the two approaches to critical thinking in Asking the Right Questions: A Guide to Critical Thinking by Browne and Keeley.Which do you use, the ‘panning for gold’ or the ‘sponge’ approach...

the two approaches to critical thinking

 in Asking the Right Questions: A Guide to Critical Thinking by Browne and Keeley.
Which do you use, the ‘panning for gold’ or the ‘sponge’ approach to data? How do you know which you use?

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megan-bright's profile pic

megan-bright | (Level 1) Associate Educator

Posted on

You will know which technique to use depending on what your goals are; however, I do not believe that the techniques exist in complete isolation. I believe that they both are needed at different times and under different circumstances in order to be an effective and progressive critical thinker.

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readerofbooks | College Teacher | (Level 2) Educator Emeritus

Posted on

In my approach to learning and teaching, at first I use the sponge method. I try to read as broadly as possible on a topic to know what is out there. I also want to get a handle on all the major scholarly opinions. It is only after this, do I come to analyze and come to my own conclusions. During this process, I "pan for gold." I look for the most important pieces of evidence to construct an argument that is cogent.

stolperia's profile pic

stolperia | (Level 1) Educator Emeritus

Posted on

So, the direct answer to your question is that both approaches to data-collection are valid - under different circumstances. If you are trying to gain a general base of knowledge about a topic, "the sponge method" allows you to sort through a great deal of information. When you have specific questions about a subject, "panning for gold" allows you to search for the specific content needed.

accessteacher's profile pic

accessteacher | High School Teacher | (Level 3) Distinguished Educator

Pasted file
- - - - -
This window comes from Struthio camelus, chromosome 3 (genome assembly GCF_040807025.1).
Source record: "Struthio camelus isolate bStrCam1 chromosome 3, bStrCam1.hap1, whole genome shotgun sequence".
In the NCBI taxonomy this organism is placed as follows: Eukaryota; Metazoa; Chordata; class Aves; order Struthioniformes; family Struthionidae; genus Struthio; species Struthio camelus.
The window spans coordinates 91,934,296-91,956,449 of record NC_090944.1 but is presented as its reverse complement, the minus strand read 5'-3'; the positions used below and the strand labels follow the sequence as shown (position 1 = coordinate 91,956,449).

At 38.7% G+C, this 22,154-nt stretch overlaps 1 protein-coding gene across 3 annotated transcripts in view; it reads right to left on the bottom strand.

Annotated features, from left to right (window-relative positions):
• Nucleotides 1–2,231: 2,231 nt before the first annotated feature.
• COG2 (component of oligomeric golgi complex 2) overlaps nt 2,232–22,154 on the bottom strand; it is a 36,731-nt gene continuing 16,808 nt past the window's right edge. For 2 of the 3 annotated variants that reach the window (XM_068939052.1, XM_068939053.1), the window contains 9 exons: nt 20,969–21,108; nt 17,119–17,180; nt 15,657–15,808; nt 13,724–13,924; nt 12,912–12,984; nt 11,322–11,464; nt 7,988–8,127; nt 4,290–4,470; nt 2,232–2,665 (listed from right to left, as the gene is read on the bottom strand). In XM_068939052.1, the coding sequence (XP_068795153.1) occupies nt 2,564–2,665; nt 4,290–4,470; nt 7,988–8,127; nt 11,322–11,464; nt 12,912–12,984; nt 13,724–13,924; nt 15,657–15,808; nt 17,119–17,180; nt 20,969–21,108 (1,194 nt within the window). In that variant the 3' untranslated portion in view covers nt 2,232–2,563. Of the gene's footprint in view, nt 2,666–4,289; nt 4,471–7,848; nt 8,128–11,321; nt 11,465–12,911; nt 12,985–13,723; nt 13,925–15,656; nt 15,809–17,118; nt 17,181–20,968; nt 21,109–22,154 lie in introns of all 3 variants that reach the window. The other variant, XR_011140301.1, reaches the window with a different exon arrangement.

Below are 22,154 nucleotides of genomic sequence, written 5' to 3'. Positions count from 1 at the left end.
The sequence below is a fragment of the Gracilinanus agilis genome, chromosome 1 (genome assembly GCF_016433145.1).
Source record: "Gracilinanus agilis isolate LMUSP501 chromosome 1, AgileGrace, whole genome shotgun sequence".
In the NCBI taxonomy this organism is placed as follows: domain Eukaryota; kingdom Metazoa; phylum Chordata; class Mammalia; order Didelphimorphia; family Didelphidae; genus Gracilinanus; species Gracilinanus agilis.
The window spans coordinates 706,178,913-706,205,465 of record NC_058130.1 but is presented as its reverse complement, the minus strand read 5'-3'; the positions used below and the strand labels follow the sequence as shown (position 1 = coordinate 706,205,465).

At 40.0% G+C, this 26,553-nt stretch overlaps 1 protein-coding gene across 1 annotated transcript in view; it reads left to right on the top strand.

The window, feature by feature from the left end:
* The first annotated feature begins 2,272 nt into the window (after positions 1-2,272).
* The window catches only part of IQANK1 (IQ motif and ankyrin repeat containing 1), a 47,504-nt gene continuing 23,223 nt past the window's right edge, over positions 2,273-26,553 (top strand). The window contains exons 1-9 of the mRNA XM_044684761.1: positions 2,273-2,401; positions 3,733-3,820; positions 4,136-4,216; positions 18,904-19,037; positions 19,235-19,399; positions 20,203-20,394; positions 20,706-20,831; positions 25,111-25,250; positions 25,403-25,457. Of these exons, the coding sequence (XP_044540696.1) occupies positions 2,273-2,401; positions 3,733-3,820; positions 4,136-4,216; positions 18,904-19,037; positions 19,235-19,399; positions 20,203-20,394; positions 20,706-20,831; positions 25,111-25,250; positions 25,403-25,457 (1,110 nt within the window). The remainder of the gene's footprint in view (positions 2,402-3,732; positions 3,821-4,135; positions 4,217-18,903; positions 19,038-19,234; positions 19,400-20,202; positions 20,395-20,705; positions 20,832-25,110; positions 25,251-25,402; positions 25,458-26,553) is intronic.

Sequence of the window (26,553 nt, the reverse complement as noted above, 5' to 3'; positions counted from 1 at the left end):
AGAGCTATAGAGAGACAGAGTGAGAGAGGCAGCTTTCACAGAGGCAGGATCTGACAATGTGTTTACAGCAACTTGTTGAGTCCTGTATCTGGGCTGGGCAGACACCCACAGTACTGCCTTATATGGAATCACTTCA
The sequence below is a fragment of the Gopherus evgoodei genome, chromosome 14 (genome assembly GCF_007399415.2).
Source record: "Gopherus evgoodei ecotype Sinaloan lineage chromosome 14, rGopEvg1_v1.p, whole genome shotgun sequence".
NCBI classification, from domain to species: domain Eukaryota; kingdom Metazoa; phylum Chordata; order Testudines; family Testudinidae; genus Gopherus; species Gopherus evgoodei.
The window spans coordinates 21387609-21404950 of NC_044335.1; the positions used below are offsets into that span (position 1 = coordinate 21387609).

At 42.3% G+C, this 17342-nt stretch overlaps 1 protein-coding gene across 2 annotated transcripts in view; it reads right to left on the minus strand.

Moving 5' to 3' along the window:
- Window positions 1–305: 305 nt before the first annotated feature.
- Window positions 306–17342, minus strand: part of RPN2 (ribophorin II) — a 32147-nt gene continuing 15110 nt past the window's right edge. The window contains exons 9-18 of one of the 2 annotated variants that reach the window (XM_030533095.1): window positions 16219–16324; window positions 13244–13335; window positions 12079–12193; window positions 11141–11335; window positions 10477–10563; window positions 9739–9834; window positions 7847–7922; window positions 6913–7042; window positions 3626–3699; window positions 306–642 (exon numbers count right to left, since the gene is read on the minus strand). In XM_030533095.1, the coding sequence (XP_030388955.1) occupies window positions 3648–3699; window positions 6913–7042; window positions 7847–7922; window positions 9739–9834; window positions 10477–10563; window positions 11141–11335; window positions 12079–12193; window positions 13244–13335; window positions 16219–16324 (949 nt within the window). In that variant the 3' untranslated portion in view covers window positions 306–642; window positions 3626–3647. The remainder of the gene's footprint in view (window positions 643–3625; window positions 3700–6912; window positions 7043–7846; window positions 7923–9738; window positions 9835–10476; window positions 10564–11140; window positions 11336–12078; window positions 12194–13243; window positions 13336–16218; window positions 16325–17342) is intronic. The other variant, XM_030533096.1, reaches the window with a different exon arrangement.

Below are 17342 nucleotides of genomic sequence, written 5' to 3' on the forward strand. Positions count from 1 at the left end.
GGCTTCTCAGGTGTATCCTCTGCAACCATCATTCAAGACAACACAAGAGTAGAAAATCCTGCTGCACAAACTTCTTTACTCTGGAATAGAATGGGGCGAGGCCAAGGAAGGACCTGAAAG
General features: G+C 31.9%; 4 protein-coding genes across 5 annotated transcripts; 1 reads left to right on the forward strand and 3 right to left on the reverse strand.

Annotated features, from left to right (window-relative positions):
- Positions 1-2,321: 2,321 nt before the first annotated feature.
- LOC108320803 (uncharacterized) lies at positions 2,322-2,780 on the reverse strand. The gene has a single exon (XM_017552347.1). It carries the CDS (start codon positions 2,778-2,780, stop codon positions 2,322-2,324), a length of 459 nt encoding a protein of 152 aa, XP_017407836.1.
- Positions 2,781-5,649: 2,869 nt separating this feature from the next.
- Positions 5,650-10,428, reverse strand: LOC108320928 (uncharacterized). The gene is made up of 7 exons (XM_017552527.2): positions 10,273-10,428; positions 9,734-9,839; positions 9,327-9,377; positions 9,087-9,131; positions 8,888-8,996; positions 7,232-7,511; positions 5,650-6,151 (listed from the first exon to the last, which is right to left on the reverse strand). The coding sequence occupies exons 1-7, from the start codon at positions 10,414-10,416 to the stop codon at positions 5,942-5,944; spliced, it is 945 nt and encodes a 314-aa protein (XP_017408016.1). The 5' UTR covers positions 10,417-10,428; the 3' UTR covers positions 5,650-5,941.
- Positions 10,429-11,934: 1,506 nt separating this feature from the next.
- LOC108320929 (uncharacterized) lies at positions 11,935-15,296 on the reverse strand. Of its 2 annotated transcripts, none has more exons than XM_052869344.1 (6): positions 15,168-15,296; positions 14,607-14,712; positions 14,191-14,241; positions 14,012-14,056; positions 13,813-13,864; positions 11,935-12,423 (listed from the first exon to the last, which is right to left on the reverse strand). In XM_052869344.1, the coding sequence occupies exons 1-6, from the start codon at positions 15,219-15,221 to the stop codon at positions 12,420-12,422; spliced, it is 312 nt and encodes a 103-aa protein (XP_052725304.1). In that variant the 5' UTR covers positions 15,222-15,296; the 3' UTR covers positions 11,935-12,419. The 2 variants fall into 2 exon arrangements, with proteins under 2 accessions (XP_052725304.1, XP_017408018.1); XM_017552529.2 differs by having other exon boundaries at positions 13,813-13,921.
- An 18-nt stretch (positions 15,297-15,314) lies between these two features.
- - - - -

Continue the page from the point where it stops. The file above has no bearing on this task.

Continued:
Posted on

I think in reality we all use both methods depending on the situation and what is called for. In the process of writing a report or an essay, for example, we all use the panning for gold method, as we have to decide what information is useful and what is not. However, when I am reading a book for interest and pleasure, the sponge method is clearly used.

lmetcalf's profile pic

lmetcalf | High School Teacher | (Level 3) Senior Educator

Posted on

I "pan for gold" by scanning information until I find sources that I know will be useful, them I am a sponge, taking in all of the information the source has to offer. If I don't approach research this way I tend to get bogged down in interesting but not useful information and sometimes lose my focus.

pohnpei397's profile pic

pohnpei397 | College Teacher | (Level 3) Distinguished Educator

Posted on

This really depends on what I am doing.  When I am first trying to learn about a topic, I use the sponge.  However, once I have a basic grip on the topic, I will often "pan for gold."  A good example of this is when I look for specific facts to use in teaching a particular issue in class.  However, I try to remain open to noticing new ideas even then -- you never know what might end up being useful.

vangoghfan's profile pic

vangoghfan | College Teacher | (Level 2) Educator Emeritus

Posted on

I, too, like the "sponge" approach: sometimes you don't know what nugget of gold you will find unless you soak up a lot of apparently "useless" information and then sort through it. Some of my favorite projects have begun with this kind of comprehensive approach.

litteacher8's profile pic

litteacher8 | High School Teacher | (Level 3) Distinguished Educator

Posted on

I am also a sponge, at first anyway. When I begin a project I gather everything I can on the topic. I try to get as much as I can find. Then I pan for gold, looking through my research for something very specific after I have developed my basic concepts and have a better idea of what I specifically need.
literaturenerd's profile pic

literaturenerd | High School Teacher | (Level 2) Educator Emeritus

Posted on

I would say that I use the sponge approach to learning. I do not think that anything is irrelevant as a whole. While some information may not be relevant at the time, there could be a time where the information will be relevant. Therefore, it is better to absorb than to discard.

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